The theme of Reckonings: Legacies of Nazi Persecution and the Quest for Justice (Oxford University Press, 2018), the new book by eminent English historian Mary Fulbrook, is justice. Or, rather, injustice, as she exposes how ex-Nazi perpetrators, and bystanders to their murderous policies, have evaded (and continue to evade) due process and acknowledgment of moral responsibility for their (in)actions.
Every level of strategy open to these criminals and cowards is exposed in Reckonings. Fulbrook reveals all the political, psychological, pragmatic, legal (and illegal), scapegoating, self-serving, self-exculpatory, “we were victims too”-type excuses by which the morally corrupt and unconscionable avoid due process and personal liability.
Fulbrook rightly says, at the end of Reckonings, “there can be no answer to the questions of why and how cruelty on this scale was possible.” So, what, she asks, can the “honest” historian do? Her answer sums up the well-realized objective of this magisterial new book: “Historians can clarify patterns of involvement in and responsibility for Nazi persecution and explore the implications both for those who lived through it and those who came after.”
Nazi criminality is, of course, a hugely complex historical issue, but Fulbrook’s strategy is simple and direct: it is to “reconstruct the ways in which wider social and political developments intersected with individual lives” such that “large numbers of people were mobilized in service of a murderous cause.”
Reckonings is rich with such exploration of “individual lives,” both of persecutors and bystanders, and it rings also with the agonizing accounts of dozens of victims, among whom Fulbrook gives frequent and welcome voice to the rarely referenced persecuted sub-groups of homosexuals, and victims of Nazi euthanasia policies.
Fulbrook’s central focus is, however, justice: justice failed and justice delayed, delayed by silence, by endless rationalization, by foot-dragging, by the pollution of the legal system by former Nazis (described as “themselves swimming in a sea of guilt”) and, no less disturbing, by the pragmatics of (primarily American) Cold War strategists, anxious not to offend a potential ally against the Soviet Union.
Reckonings is unusual history in its welcome lack of “normal” arm’s-length objectivity: Fulbrook is uncompromisingly fierce in her condemnation of those who were responsible for this “maelstrom of murder.” Throughout the book, she remains directly and openly angry, and determined to “nail down” these murderous ignoramuses, just-following-orders immoralists and “I knew nothing” liars. One feels the heat of Fulbrook’s grit and determination: each page rings out with a loud, “they will not get away with this as long as I can help it.”
Reckonings is divided into three parts. Part One, the most “traditional” part of the book, explores the various sites of this “maelstrom of murder,” beginning with Auschwitz, but moving carefully beyond, to less and less better-known killing centres, especially in southern Poland – where there were many forgotten violent “microcosms of violence,” as she calls them.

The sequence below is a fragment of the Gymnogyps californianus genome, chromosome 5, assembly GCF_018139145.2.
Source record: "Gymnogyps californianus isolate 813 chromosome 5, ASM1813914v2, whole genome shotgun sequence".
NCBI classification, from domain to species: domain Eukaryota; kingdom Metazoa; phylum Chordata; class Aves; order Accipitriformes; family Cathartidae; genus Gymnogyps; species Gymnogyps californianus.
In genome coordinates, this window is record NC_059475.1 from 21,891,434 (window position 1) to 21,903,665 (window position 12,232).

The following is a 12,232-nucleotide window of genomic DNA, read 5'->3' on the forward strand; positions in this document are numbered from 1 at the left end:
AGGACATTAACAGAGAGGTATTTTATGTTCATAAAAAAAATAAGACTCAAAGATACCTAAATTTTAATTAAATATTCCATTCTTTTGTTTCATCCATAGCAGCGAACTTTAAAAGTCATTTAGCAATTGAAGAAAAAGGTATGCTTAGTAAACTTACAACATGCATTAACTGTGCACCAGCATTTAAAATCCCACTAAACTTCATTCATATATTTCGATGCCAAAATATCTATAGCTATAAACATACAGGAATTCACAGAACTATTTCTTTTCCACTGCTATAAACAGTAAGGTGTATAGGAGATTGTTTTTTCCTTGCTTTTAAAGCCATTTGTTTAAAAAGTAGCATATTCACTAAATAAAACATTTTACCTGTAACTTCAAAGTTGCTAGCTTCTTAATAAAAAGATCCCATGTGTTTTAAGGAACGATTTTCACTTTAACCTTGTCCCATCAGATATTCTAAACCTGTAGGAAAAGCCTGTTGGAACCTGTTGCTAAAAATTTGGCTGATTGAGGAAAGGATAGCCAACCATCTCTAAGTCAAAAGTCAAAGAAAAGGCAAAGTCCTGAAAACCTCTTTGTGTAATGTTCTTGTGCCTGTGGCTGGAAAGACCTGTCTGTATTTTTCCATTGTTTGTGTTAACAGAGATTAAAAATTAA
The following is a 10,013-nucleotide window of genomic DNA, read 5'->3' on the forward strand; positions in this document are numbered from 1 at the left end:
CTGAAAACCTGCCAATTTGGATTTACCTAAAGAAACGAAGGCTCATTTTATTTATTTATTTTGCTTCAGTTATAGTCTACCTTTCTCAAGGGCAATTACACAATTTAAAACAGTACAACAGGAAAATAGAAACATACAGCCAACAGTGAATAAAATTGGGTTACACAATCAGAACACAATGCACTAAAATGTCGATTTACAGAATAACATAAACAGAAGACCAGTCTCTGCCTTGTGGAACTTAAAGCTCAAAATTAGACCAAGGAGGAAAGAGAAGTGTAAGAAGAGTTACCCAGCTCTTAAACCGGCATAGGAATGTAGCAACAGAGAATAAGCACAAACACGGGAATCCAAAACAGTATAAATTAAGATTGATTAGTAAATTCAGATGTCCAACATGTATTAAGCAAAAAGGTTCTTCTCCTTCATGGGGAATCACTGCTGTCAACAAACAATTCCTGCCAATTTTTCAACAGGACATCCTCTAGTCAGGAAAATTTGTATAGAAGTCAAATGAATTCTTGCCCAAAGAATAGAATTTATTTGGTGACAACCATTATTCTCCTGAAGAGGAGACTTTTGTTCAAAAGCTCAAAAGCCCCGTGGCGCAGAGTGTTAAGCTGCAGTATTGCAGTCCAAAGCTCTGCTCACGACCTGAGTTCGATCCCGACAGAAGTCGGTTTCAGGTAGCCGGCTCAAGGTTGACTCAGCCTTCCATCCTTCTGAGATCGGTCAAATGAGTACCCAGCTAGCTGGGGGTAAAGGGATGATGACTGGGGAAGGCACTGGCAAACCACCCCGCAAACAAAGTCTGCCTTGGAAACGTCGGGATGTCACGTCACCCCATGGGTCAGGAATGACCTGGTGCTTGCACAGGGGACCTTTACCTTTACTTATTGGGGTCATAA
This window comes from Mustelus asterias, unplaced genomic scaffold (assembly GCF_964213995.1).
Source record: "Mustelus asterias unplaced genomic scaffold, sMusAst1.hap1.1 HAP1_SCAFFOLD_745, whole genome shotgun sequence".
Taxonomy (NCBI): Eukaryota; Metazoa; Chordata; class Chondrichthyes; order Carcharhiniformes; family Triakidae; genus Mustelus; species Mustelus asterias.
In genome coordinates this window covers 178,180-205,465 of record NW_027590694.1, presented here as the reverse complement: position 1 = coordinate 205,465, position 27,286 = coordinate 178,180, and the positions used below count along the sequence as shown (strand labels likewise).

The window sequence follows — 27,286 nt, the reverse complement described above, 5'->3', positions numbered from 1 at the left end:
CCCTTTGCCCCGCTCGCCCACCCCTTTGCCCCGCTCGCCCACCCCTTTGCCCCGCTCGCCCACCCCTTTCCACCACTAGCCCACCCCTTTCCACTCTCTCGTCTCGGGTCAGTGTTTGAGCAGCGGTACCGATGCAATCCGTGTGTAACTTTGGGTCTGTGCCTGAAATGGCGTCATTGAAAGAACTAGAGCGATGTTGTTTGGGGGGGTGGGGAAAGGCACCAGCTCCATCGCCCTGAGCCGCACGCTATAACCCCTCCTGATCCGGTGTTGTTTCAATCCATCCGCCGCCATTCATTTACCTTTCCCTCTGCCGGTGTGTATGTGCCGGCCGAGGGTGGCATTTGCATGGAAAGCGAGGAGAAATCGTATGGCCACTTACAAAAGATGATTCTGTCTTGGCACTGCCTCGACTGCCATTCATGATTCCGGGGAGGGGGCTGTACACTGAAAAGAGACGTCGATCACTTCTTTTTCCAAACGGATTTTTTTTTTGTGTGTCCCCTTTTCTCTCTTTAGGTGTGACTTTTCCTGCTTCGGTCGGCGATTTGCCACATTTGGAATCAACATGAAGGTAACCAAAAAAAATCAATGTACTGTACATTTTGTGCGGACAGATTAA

Part Two is, as Fulbrook’s title suggests, the heart of the book: here, the focus shifts to the attempts to bring perpetrators (both men and women) to justice. She lays out the proceedings of the various major trials – Auschwitz, Sobibor, Belzec, Dachau, Hadamar, the Einsatzgruppen trial, etc., right up to the present – but also includes trials relating to perpetrators of euthanasia and other crimes. She outlines, in fascinating detail, the differences between the ways that East and West Germany approached bringing Nazis to justice: the former being famously more diligent than the latter, leading to a flood of ex-Nazis to the more “tolerant” West in the early years after the war. This flood included all the euthanasia personnel, who left their families behind in the GDR to escape justice. (The West accepted the “just following orders” defence; the East did not. About 400,000 people benefited from this and similar lax standards in the West.)
The third part, “Memories,” is about how survivors remember, and how Nazis forget. It combines a plangent exploration of the personal experiences of individuals living around the world who have survived persecution – most of whom have never received compensation or recognition – with accounts of how perpetrators and their minions managed (and still manage) to cover their tracks, and how this evasion affects their children and grandchildren.
The most memorable chapter of this final part is called “The Commemoration of Shame.” She notes here how the “shame” of the perpetrators is almost always buried in the sea of guilt-ridden commemoration throughout Germany, as is the pain of forced and slave labourers, the acknowledgement of which would still have legal (compensation) ramifications for German industry. Fulbrook also notes here that it wasn’t until 2014 that the first memorial appeared for the victims of Nazi euthanasia policies.
Reckonings ends in despair. “So few perpetrators brought to account; so little justice.”
Ian Kershaw has written that “the road to Auschwitz was built by hate but paved by indifference.” Fulbrook reveals that the road from Auschwitz is not a whit less hateful and, certainly, no less met by indifference.
Graham Forst, PhD, taught literature and philosophy at Capilano University until his retirement and now teaches in the continuing education department at Simon Fraser University. From 1975 to 2010, he co-chaired the symposium committee of the Vancouver Holocaust Education Centre.